Ever arrive at a keynote expecting one thing, but getting something entirely different? Yeah that would sum up last night’s CONNECT conference keynote. First off, it started at 8:15 PM (yes PM) and was supposed to end at 9:30 PM. I’m thinking to myself, wow that’s a long time for one guy to be up there speaking. Man I find that hard to do even when I’m teaching and have a full slate of stuff to teach. Well it turns out that the reason that the keynote was that long was because Lane wasn’t the only speaker. Ah.
Not to give short shrift to the only speakers, especially not to the student who has been a regional, Provincial, national, and international science fair participant, but I want to really focus on Lane’s keynote.
A new era of tech events has begun
We’re back in New York this November for the 4th edition of our growth-focused technology event.
Lane Merrifield was one of the co-founders of Club Penguin which started in, and is still based in, Kelowna, BC that was later acquired by Disney. I think it’s safe to say that Lane has a good amount of street cred as far as the whole entrepreneur/startup person goes then. While Lane related one of his early startups, mowing lawns at 11, it was his “what isn’t” and “what is” an entrepreneur that gave the audience the most to chew on. Maybe it was crystalizing something that entrepreneurs inherently understand, but I think these parts of the talk seemed to resonate deeply with the audience.
From Lane, what an entrepreneur isn’t:
- What you do, it’s who you are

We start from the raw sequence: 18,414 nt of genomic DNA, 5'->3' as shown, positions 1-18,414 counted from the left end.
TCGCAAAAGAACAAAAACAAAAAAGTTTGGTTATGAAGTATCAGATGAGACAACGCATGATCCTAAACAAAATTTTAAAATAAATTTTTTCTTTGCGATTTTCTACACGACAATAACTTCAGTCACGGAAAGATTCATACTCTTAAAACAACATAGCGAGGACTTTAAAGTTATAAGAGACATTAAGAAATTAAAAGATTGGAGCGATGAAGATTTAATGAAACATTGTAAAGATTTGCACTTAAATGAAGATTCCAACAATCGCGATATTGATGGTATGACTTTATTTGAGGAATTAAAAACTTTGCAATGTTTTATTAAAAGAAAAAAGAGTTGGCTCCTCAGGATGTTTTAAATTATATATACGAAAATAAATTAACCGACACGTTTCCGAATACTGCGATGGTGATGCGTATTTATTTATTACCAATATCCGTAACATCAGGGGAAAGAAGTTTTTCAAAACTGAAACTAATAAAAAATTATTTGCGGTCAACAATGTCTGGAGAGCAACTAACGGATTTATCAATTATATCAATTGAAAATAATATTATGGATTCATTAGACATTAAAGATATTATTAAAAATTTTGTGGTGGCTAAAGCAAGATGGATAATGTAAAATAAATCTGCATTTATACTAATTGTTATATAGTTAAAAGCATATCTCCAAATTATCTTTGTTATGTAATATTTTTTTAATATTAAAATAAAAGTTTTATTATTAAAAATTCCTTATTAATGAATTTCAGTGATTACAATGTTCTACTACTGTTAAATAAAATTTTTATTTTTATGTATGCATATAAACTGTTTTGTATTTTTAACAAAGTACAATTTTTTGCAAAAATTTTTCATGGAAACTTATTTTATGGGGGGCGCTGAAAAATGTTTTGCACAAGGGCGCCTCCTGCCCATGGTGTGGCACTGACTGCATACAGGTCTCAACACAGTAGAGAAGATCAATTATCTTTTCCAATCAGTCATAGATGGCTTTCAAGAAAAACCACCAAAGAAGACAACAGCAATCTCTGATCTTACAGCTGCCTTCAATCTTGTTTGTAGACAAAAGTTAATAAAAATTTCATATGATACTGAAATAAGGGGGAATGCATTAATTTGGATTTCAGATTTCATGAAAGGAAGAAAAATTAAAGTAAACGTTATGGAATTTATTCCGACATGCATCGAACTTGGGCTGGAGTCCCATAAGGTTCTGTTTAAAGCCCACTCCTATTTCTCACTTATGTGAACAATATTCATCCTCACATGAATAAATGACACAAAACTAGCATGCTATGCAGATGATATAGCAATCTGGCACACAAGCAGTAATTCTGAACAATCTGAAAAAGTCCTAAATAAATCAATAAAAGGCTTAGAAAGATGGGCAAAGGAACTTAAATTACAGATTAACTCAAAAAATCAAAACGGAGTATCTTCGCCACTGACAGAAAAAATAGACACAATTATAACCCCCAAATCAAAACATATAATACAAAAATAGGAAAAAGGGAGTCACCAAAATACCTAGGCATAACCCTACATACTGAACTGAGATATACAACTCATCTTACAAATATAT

- About pride
- About greed
- About fundraising
In contrast being an entrepreneur is:
- What (you do is what you love to do) and who (are you doing it for)
Lane emphasized that being an entrepreneur is about being and doing something bigger than yourself. Club Penguin, for example, was started to be something fourthree dads created for their kids. A website and game that was safe, ad-free, and fun for their kids. Of course, millions of other kids felt the same way. They never took outside funding, because they didn’t want the pressure and change that taking funding would have meant. If you “get funded”, everything changes. You have other responsibilities to manage. The investors want their money back and maybe the investors might steer you away from your original course.
Lane related the story of how they created the “white fur” mystery for Club Penguin. When the “white fur” was discovered, they didn’t have a plan for what it would be or would mean, they let the kids decide. In the end, the white fur belonged to a polar bear (now the arch nemesis in Club Penguin) and that was what the kids said would be cool and not what they said would be bad.
Huh, funny that, listening to your customers and doing what they want.
Listening. Listening is one thing that seems ingrained in Club Penguin. Lane told the audience that every email is answered by a real person. They feel that if a child takes the time to email to them, the child deserves the time and attention to get a good answer. Yeah, they get thousands of emails a day and they all get answered. From that though, they get they best insights in how to fix, change, and improve the game. The trade-off in time needed to answer emails pays off in being more customer-centric as a whole.
A couple last things that Lane talked about. Now he didn’t say this to brag, because it relates to how they work as a company, Club Penguin donates $4 million dollars a year to NGOs that help kids. A million of that money goes to the place the users/audience think it should go. Yes, Club Penguin makes sure that they give money so kids around the world can have a better life and go to school. The final comment on charity is what stuck with me the most:
“If you want to find and hire the best people, start giving away money to the things that matter.”
Yeah, I came to a keynote and got inspired to do more and better. Fair trade I think.
Headshot provided by Club Penguin, taken by Darren Hull